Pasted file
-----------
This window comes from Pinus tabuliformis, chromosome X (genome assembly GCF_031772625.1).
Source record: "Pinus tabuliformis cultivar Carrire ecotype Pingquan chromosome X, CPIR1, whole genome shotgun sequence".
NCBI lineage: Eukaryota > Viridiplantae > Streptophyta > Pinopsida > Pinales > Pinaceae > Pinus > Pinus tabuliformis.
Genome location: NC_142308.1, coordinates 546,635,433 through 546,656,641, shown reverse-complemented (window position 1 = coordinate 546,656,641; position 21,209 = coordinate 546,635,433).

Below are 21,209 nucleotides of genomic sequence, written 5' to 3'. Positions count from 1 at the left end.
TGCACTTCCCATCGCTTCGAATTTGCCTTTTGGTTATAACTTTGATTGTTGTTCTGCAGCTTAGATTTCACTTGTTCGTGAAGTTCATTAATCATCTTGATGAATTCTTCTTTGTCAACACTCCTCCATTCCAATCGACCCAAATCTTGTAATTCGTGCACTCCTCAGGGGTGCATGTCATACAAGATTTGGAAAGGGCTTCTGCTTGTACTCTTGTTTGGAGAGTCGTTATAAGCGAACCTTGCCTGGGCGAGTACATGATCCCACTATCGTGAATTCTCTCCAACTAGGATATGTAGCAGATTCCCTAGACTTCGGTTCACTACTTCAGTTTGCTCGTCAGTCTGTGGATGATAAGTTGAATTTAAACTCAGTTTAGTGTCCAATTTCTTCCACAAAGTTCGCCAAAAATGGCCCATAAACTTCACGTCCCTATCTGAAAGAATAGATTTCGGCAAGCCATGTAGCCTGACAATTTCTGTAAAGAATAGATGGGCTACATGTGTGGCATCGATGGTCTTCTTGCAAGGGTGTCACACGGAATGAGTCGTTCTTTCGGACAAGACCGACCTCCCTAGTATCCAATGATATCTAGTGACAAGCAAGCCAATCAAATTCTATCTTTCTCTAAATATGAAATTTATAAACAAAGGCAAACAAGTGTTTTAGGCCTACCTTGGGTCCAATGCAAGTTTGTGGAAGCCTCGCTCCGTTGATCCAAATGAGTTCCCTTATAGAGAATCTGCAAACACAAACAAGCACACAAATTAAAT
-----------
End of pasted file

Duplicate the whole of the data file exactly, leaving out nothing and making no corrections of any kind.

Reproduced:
This window comes from Pinus tabuliformis, chromosome X (genome assembly GCF_031772625.1).
Source record: "Pinus tabuliformis cultivar Carrire ecotype Pingquan chromosome X, CPIR1, whole genome shotgun sequence".
NCBI lineage: Eukaryota > Viridiplantae > Streptophyta > Pinopsida > Pinales > Pinaceae > Pinus > Pinus tabuliformis.
Genome location: NC_142308.1, coordinates 546,635,433 through 546,656,641, shown reverse-complemented (window position 1 = coordinate 546,656,641; position 21,209 = coordinate 546,635,433).

Below are 21,209 nucleotides of genomic sequence, written 5' to 3'. Positions count from 1 at the left end.
TGCACTTCCCATCGCTTCGAATTTGCCTTTTGGTTATAACTTTGATTGTTGTTCTGCAGCTTAGATTTCACTTGTTCGTGAAGTTCATTAATCATCTTGATGAATTCTTCTTTGTCAACACTCCTCCATTCCAATCGACCCAAATCTTGTAATTCGTGCACTCCTCAGGGGTGCATGTCATACAAGATTTGGAAAGGGCTTCTGCTTGTACTCTTGTTTGGAGAGTCGTTATAAGCGAACCTTGCCTGGGCGAGTACATGATCCCACTATCGTGAATTCTCTCCAACTAGGATATGTAGCAGATTCCCTAGACTTCGGTTCACTACTTCAGTTTGCTCGTCAGTCTGTGGATGATAAGTTGAATTTAAACTCAGTTTAGTGTCCAATTTCTTCCACAAAGTTCGCCAAAAATGGCCCATAAACTTCACGTCCCTATCTGAAAGAATAGATTTCGGCAAGCCATGTAGCCTGACAATTTCTGTAAAGAATAGATGGGCTACATGTGTGGCATCGATGGTCTTCTTGCAAGGGTGTCACACGGAATGAGTCGTTCTTTCGGACAAGACCGACCTCCCTAGTATCCAATGATATCTAGTGACAAGCAAGCCAATCAAATTCTATCTTTCTCTAAATATGAAATTTATAAACAAAGGCAAACAAGTGTTTTAGGCCTACCTTGGGTCCAATGCAAGTTTGTGGAAGCCTCGCTCCGTTGATCCAAATGAGTTCCCTTATAGAGAATCTGCAAACACAAACAAGCACACAAATTAAAT